Susannah Taylor: The secrets of immunity

I don’t know about you, but when lockdown began, I was flooded with messages on how to avoid catching Covid-19 – from ‘Drink water every 15 minutes as the virus can’t survive in your stomach’ to (my favourite) ‘Blast your mouth and throat with a hair dryer to kill the virus’. Of course, this all turned out to be rubbish. It is this kind of pseudoscience that frustrates immunologist Dr Jenna Macciochi PHD, author of Immunity: The Science of Staying Well. On a mission to educate us in our fight against illness, I asked her what we can do that is proven to work to help stay well this winter.

vegetables in a basket
Your gut will benefit from a weekly intake of 30 different varieties of fruit, veg, herbs and spice. Image: Claudia Totir/Getty Images

First up, don’t even try to ‘boost’ your immune system. It’s a myth that we can, says Jenna, or even should: ‘You don’t want your body to have an extreme response as it could make you very ill.’ Instead, she stresses, ‘what you should aim for is a balanced immune system’.

Get moving! Exercise and avoiding being sedentary for long spells are key to our wellbeing as our lymphatic system (which carries infection-fighting white blood cells) needs our movement to work. ‘Even a lunchtime walk is important,’ says Jenna. However, use common sense, she adds, as overexercising and not eating enough fuel may put your immune system at risk.

Maintain your muscle mass. Muscle is immunologically active tissue, says Jenna, but as we age it shrinks, which can affect our immune system. To maintain or even build muscle the key is to do resistance work as well as regular cardio exercise.

Pop vitamin D3 daily. Forget what the wellbeing brands say, you don’t need a daily cocktail of vitamins. However, vitamin D3, ‘which helps our first line of defence to kick in’, is vital, especially in the UK where we don’t get much sunlight, our primary source of D3.

As for vitamin C… Chances are you’re getting enough of this goodie since it is in so many foods. However, Jenna says: ‘Evidence suggests that if you take it when you first start feeling ill, it can cut the length of an infection.’ A note to over-zealous pill-poppers: ‘If you’re not deficient in a vitamin, taking extra won’t make any difference.’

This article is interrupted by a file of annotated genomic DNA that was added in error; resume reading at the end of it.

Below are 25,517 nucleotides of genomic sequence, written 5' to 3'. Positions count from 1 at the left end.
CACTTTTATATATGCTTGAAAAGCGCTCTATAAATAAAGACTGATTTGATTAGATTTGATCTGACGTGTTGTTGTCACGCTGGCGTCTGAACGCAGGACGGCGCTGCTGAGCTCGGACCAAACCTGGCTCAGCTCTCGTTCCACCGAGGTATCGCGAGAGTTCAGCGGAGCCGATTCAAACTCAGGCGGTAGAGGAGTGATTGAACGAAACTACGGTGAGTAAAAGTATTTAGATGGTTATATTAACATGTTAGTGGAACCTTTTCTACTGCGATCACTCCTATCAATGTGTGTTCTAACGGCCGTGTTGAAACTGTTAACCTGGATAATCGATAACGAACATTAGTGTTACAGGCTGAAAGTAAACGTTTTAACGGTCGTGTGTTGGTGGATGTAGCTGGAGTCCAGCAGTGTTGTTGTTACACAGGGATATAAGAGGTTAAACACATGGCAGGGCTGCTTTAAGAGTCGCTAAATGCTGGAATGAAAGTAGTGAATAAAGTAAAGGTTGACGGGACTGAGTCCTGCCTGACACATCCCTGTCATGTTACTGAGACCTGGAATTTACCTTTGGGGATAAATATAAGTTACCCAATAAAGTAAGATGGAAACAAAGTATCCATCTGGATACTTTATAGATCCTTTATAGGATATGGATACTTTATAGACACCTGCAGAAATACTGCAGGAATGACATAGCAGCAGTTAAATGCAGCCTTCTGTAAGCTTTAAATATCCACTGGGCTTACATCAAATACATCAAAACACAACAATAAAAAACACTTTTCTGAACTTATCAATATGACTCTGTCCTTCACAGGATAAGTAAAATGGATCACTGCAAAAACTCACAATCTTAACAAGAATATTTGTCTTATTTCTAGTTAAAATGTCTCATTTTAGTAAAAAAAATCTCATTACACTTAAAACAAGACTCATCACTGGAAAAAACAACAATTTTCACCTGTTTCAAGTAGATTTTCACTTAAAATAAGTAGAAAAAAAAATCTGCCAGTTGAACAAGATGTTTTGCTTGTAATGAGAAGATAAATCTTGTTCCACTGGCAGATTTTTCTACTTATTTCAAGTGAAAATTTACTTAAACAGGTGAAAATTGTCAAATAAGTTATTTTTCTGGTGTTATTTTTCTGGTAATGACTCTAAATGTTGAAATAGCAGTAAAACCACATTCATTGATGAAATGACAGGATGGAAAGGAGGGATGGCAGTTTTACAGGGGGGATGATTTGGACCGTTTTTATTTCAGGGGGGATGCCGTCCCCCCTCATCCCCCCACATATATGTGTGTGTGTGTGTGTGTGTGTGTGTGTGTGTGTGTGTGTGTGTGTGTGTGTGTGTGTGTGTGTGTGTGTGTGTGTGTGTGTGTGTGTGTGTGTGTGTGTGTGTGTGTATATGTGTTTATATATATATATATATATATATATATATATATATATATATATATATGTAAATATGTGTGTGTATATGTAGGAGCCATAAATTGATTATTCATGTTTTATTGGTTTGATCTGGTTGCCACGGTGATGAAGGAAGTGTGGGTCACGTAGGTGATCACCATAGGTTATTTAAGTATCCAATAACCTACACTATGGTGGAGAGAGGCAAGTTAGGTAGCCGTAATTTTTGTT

Say yes to oily fish. Why? ‘Because eating at least two portions of oily fish a week or taking an omega-3 supplement will help resolve inflammation and regulate the immune response.’

Drink enough water. ‘This will help your lymphatic fluid be the right consistency and keep the mucous lining of our eyes and nose moist for trapping pathogens [viruses].’

Cut back on booze. And not just because of hangovers! Alcohol isn’t good for our immune system. ‘It can damage the flora in our gut and reduce our ability to produce immune cells,’ says Jenna.

Be good to your gut. ‘This is the most important point of all as its microbiome produces metabolites, which go into our bloodstream and regulate our immune system.’ To ensure it can do its job, eat a variety of plant foods – around 30 a week. Think fruit and veg, plus herbs, spices, nuts and seeds.

Use your superpower: sleep! ‘At night our bodies produce immune cells and melatonin, which is anti-inflammatory,’ says Jenna, so getting enough zzzs is vital to ward off illness. ‘In fact, a bad night’s sleep can cut immunity by 65 per cent, making us more prone to infection.’

Destress to stay well. ‘Despite what many think, stress isn’t just psychological,’ says Jenna. ‘It can cause neurotransmitters to switch off our immune systems, leaving us open to infection.’

Instagram Live tonight on 18 October at 6pm: catch Susannah interviewing Dr Jenna Macciochi about immunity and staying well. Go to and click on stories.

Breakfast with benefits

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Cringe-free intimate care

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